Banks are directly connected to the NBFI sector entities via loans, securities and derivatives exposures, as well as through funding dependencies. I quote the European Central Bank:

Funding from NBFI entities would appear to be the most likely and strongest spillover channel, given that NBFI entities maintain their liquidity buffers primarily as deposits and very short-term repo transactions with banks.5


More recently, the collapse of the hedge fund, Archegos, revealed the ineffectiveness of risk management and internal controls at banks, enabling NBFIs to take up excessively leveraged and concentrated positions. The now defunct Credit Suisse’s losses linked to Archegos totalled $5.5 billion. Again according to the ECB, “Not only was this loss substantial by itself, but it was a contributing factor to the ultimate downfall of the bank, leading to its government-orchestrated acquisition by UBS.”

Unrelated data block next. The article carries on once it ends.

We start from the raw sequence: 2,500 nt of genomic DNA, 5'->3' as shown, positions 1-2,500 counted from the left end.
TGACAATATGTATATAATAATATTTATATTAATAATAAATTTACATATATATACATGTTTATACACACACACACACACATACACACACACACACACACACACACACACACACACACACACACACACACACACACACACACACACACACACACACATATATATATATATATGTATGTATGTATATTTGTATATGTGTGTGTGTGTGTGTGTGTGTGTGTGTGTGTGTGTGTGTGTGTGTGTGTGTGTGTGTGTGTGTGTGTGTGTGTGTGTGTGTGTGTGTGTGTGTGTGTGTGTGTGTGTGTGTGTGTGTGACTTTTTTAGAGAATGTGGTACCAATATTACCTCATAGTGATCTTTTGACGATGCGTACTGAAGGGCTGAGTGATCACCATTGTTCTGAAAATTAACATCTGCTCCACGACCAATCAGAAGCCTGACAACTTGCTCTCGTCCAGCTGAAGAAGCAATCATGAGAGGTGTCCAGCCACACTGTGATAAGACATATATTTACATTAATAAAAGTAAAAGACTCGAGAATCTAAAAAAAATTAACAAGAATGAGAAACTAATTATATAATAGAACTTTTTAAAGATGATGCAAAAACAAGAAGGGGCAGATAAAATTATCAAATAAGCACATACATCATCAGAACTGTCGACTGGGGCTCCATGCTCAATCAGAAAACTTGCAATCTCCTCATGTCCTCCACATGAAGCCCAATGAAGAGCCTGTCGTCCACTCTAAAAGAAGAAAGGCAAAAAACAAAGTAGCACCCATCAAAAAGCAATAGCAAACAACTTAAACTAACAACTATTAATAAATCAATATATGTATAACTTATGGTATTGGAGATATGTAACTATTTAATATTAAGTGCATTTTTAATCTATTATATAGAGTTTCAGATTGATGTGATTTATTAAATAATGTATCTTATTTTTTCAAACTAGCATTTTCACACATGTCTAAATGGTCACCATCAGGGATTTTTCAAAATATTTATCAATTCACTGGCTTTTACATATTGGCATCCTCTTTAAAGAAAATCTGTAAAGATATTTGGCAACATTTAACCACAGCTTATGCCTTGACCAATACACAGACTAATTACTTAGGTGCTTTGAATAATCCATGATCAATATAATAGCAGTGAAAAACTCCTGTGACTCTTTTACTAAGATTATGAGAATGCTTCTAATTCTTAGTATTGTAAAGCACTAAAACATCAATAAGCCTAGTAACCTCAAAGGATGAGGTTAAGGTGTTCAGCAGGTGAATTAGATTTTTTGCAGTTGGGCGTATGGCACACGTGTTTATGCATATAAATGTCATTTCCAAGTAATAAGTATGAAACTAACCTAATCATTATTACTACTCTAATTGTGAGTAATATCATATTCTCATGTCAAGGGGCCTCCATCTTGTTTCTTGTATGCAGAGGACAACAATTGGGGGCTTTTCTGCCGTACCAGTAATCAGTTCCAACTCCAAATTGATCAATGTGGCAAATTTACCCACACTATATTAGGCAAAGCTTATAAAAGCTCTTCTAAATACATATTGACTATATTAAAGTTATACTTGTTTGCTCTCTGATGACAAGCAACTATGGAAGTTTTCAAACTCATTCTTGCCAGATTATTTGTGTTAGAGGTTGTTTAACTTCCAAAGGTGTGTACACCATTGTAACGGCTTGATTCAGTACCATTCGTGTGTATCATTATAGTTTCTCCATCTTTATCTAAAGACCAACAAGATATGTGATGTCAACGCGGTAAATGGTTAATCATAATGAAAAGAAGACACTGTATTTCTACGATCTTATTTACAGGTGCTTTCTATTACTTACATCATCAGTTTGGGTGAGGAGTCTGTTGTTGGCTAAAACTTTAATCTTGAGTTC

A recent report by the Bank of England concluded that:

… shadow banks operate alongside commercial banks to securitise risky individual loans and hence produce standardised asset-backed securities. Investors perceive these securities, free of any idiosyncratic risk, to be nearly as safe as traditional bank deposits, and consequently purchase them. That, in turn, allows banks to expand lending by charging lower spreads.6

But then the BoE goes on to say:

In periods of stress, however, the ‘nearly’ qualification turns out to be crucial and the imperfect substitution between securities and deposits grows apparent. Securities suddenly command a higher premium, enough to curtail the capacity of shadow banks to engage in securitisation. This spills over to commercial banks: no longer able to offload part of their portfolio at the same price, they resort to increasing spreads on consumers and businesses alike.

This affects the ‘real economy’, because